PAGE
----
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ESR & Low Resistance Test Meter
Posted on Monday, May 2, 2011   •   Category: Test and Measurement

As electrolytic capacitors age, their internal resistance, also known as "equivalent series resistance" (ESR), gradually increases. This can eventually lead to equipment failure. Using this design, you can measure the ESR of suspect capacitors as well as other small resistances. Basically, the circuit generates a low-voltage 100kHz test signal, which is applied to the capacitor via a pair of probes. An op amp then amplifies the voltage dropped across the capacitor’s series resistance and this can be displayed on a standard multimeter. In more detail, inverter IC1d is configured as a 200kHz oscillator. Its output drives a 4027 J-K flipflop, which divides the oscillator signal in half to ensure an equal mark/space ratio. Two elements of a 4066 quad bilateral switch (IC3c & IC3d) are alternately switched on by the complementary outputs of the J-K flipflop. One switch input (pin 11) is connected to +5V, whereas the other (pin 8) is connected to -5V. The outputs (pins 9 & 10) of these two switches are connected together, with the result being a ±5V 100kHz square wave. Series resistance is included to current-limit the signal before it is applied to the capacitor under test via a pair of test probes. Diodes D1 and D2 limit the signal swing and protect the 4066 outputs in case the capacitor is charged.

RF Control for Home Appliance
Posted on Monday, May 2, 2011   •   Category: Remote Control

This circuit consists of Transmitter and Receiver section. The circuit can be used to control home appliances within a range of 30 meters. In open area, you can expect a range of 100 meters. The circuit comprises HT12 Encoder and Decode IC's. HT12 Encoder is used in the transmitter (remote) circuit where as HT12E is used in receiver circuit. The Encode IC encodes the 4 bits of data and transmit it serially to to RF Transmitter module. These 433Mhz transmitter and receiver modules operate using ASK Modulation.

Light RF Remote Control
Posted on Sunday, May 1, 2011   •   Category: Remote Control

This is another remote control for my RF light switch. Pretty much the same as before but on a smaller PCB. Also ended up putting it in an old Maxim sample box. I found a couple of button nubs in my junk box so decided to go with those. Even so I had to raise the buttons with pieces of rubber. A piece of tape keeps the buttons from falling out when the box is opened and also adds some tolerance for misalignment.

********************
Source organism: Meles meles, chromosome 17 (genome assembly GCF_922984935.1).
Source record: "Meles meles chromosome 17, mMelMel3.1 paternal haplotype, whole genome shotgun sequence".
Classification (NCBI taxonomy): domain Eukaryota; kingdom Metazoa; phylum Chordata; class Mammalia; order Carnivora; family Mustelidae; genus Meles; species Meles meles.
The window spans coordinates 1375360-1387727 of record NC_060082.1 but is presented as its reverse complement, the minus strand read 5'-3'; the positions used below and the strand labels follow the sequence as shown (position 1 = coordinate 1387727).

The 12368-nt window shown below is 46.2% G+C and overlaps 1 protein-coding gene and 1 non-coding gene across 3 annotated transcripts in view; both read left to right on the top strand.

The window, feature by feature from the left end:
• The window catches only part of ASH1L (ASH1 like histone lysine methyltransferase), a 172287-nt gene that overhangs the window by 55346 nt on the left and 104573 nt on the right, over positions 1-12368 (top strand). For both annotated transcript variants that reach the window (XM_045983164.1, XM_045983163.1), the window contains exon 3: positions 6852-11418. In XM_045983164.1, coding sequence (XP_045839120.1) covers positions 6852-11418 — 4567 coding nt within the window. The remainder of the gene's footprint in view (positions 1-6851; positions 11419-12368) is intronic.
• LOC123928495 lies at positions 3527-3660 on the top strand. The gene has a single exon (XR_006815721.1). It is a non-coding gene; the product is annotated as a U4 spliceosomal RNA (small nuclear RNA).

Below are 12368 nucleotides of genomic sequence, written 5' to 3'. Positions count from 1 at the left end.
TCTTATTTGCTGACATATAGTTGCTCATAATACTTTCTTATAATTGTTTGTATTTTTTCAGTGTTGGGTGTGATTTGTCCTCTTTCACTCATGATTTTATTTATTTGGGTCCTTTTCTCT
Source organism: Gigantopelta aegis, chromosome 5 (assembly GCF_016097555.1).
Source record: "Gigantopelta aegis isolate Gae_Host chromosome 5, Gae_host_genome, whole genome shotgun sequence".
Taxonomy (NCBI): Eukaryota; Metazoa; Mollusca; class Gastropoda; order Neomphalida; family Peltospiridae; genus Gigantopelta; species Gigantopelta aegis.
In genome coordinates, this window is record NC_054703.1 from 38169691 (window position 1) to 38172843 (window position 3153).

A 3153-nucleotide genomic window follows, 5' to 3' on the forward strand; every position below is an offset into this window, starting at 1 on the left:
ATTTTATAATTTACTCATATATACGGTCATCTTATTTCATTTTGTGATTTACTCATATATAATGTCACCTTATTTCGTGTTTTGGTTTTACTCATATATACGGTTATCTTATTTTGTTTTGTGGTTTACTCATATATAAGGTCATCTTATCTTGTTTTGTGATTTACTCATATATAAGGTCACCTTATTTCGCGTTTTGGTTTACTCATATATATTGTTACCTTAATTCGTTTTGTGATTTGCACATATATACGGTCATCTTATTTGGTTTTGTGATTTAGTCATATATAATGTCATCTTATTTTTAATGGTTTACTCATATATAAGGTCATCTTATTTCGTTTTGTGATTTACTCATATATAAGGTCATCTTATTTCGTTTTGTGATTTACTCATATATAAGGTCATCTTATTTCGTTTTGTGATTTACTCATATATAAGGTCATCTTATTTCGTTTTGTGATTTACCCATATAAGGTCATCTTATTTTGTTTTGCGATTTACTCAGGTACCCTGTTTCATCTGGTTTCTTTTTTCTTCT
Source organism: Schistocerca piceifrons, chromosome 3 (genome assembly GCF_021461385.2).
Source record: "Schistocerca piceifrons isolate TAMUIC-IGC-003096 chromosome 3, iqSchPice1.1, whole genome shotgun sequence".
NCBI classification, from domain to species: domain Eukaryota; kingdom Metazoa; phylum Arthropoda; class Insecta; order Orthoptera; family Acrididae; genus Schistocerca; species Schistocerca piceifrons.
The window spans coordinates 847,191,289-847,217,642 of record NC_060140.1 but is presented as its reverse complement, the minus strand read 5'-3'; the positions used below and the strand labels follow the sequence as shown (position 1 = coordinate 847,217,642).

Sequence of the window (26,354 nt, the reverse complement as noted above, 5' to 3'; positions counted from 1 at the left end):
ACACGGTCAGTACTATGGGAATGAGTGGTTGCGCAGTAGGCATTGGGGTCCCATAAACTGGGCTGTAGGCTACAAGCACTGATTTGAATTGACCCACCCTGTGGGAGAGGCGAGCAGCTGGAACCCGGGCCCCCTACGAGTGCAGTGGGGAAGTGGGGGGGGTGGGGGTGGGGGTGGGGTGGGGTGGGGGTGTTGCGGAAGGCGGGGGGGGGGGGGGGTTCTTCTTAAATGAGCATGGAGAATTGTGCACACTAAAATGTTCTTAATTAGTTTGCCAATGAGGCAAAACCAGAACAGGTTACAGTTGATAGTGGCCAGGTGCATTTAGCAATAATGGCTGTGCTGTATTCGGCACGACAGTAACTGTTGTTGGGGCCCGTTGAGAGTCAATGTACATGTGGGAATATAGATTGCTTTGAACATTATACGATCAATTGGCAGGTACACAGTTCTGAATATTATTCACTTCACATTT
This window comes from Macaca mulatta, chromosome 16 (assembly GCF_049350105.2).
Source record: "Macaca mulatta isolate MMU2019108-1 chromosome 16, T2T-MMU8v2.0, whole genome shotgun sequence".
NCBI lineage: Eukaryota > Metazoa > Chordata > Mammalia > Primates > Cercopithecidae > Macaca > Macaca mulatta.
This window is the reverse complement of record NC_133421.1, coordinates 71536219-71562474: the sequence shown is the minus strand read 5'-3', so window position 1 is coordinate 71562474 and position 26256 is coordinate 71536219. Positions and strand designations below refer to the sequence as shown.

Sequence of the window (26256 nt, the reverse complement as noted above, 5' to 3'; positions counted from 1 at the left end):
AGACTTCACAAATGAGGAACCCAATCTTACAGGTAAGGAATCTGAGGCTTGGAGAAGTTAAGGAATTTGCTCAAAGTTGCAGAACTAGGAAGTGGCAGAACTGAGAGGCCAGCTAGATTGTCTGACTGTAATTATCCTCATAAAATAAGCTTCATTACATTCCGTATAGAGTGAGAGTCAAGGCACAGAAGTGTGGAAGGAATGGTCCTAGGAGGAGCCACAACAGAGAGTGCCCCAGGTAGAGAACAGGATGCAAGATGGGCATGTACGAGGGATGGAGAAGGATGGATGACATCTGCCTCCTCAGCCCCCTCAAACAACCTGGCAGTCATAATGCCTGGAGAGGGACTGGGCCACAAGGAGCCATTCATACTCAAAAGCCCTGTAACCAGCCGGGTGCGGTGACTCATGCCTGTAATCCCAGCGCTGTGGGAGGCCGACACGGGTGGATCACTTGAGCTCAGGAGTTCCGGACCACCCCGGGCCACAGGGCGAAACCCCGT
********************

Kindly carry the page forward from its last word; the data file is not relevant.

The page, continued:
Simple IR Remote Receiver with Decoder
Posted on Saturday, April 30, 2011   •   Category: Remote Control

The function of the device is very simple. Any IR remote than can be programmed to use the Sony protocol will work. The module outputs the device code (TV/VCR/DVD/AUX) and the button pressed, so the device can be used on as many different projects as your remote has devices (usually four). The numeric keys output the number of the key (0 outputs a 0, etc.). The function keys all output unique numbers. Note that not all buttons are available depending on which device you have selected. The VCR setting seems to use most of the keys on the remote. Also note that the first key pressed after the device is powered up does not output what it should. All subsequent numbers are correct. Luckily, all of the numbers so generated make a number different than any of the key codes, so it doesn't cause any problem. This could even be used to let the device know if it has just been powered up or rebooted. I have no idea why it does this.

100W HI-FI MOSFET Amplifier
Posted on Friday, April 29, 2011   •   Category: Headphone Amplifiers

Here is a simple 100W HI-FI MOSFET Amplifier. The main feature of this amplifier is a simple design and assembly. Simplicity of the circuit by looking at the circuit you expect amplifier to be simple. It should be noted that many hi-end amplifiers have a very simple but good quality designs. General technological theory is due to fewer parts, fewer problems. Additionally power to supplement your system is quite effective. Power supply transformer is very important. 8 Ohm output for a 35 - 0 to 35 V and at least 3 amps per power amplifier is recommended that a transformer can be transferred. Naturally, the two substations will be required for stereo use.

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AC / DC Innveters
AM Radio
Audio Attenuators
Audio DAC
Battery Chargers
CNC Milling Devices
Counters / Frequency Meters
Fluorescent Lamps
FM Radio / Receivers
FM Transmitters
Frequency Wave Generators
Headphone Amplifiers
iPOD Hacks
LC Meter
Motor Controllers
MP3 Players
PC Circuits
Phone Circuits
PLL Circuits
Power Supplies
RC Servo Motors
Remote Control
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Timer Circuits
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USB Circuts
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USB Soundcards / USB Headphones
Volume Control